The Health Department developed and tabulated the public housing survey, which also established where public housing residents stand on smoking and the ban, she said.
According to the survey, of which 38 percent were returned, 81 percent of the residents don't smoke and 55 percent favor smoke-free buildings.
To help the community make the transition, the Health Department helped design posters and postcards to let residents know what was happening, de Nekker said.
The management team reported that about a dozen residents have quit smoking in anticipation of the ban, Northern said.
In addition to Shiloh Towers and Warren Manor, the smoking ban took effect Sunday at Hawley Manor in Grayslake, Kuester Manor in Wauconda, Millview and Orchard manors in Antioch, and Beach Haven Towers in Round Lake Beach. Next May, Marion Jones Townhomes in North Chicago, along with single-family units and all other public housing properties, will adopt the smoke-free policy.
First-time violators will be fined $100, and the fine will rise to $300 for second violations, according to the Housing Authority. Third-time violators will face termination from the program and be required to pay for areas affected by the smoking to be painted and cleaned.
Residents, visitors and staff still are allowed to smoke outside when located at least 20 feet away from the buildings.
In addition to limiting exposure to secondhand smoke, the smoke-free policy will reduce the cost to clean apartments as well as fire hazards, Northern said.
Another Warren Manor resident who supports the ban, Barbara Luxon, 85, noted that the fire risk was heightened because some residents also use oxygen tanks to help them breathe.
Within the past three years, there was one smoking-related fire at a Lake County Housing Authority apartment, Northern said. A staff member who ran in to help a resident ended up in the intensive care unit and still suffers from his injuries.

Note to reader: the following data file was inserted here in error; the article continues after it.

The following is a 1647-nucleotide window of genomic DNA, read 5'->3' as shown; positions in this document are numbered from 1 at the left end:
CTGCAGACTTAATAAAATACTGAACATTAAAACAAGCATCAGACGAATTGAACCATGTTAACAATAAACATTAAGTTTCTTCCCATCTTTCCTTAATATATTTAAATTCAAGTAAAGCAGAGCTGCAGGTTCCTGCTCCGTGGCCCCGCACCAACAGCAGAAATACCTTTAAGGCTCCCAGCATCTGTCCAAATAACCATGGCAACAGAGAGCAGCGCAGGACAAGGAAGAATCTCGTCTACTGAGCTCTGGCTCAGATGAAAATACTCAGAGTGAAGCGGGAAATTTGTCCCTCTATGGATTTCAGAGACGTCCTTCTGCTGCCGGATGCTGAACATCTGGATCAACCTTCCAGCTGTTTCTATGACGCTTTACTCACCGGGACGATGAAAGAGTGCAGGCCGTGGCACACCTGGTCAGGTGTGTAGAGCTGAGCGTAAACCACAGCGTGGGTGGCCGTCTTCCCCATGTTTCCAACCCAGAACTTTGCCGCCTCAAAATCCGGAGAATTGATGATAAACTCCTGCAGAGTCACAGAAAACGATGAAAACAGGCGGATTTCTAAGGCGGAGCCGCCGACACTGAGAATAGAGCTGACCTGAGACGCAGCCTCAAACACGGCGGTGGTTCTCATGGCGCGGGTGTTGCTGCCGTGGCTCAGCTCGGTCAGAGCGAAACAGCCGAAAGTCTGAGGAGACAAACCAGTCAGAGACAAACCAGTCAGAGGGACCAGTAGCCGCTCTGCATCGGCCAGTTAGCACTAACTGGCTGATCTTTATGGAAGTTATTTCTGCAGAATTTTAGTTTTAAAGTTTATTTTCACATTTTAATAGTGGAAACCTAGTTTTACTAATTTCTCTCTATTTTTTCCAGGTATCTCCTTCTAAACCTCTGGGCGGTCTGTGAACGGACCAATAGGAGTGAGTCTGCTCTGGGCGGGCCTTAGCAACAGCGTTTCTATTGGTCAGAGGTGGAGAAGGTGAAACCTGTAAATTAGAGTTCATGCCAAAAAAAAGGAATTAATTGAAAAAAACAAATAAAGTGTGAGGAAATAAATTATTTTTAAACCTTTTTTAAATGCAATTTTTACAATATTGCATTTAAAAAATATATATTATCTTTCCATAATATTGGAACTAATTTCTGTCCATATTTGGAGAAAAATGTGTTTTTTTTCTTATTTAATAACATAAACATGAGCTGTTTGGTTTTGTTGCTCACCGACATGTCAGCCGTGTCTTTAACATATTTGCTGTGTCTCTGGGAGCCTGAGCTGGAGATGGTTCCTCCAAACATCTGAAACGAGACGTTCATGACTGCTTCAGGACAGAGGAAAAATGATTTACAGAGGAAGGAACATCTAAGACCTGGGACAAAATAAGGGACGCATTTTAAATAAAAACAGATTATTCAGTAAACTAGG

Although Lake County Housing Authority's smoke-free housing is a progressive move within the public housing spectrum, it is nothing new in some areas of the private sector.
Sunrise Senior Living in Buffalo Grove, for example, banned smoking inside individual units several years ago, said Erika Reinhardt, director of community relations. Even a remaining "smoking room" was eliminated within the last three years.
"It is pretty common," she said. "I'm trying to think if I know of any (senior living) community that still allows smoking."
Friendship Village of Schaumburg moved to a smoke-free campus in 2008, said Patricia Mash, vice president of planning and marketing.
Residents who lived there before the switchover are still allowed to smoke in their homes but nowhere else on the grounds, she said. Only a few smokers remain there.
"We don't allow any other open flame," Mash said. Residents aren't even allowed to light candles.
There are also numerous complexes for the public that don't allow smoking. Anyone in the state looking for smoke-free housing can check for available apartments and town houses with such a policy at lungchicago.org/ilsmokefreehousing.
People living in multiunit buildings near tenants who smoke cannot escape secondhand smoke, which has the same health effects on an individual as smoking itself, de Nekker said.
"This is their home," she said. "This is where they eat. This is where they sleep. This is where they live."
Said Smith, who pushed for Lake County's ban: "This is not a private home in the country. This is public housing. ... This should have been stopped a long time ago. ... Why should we have to struggle with other people's smoke?"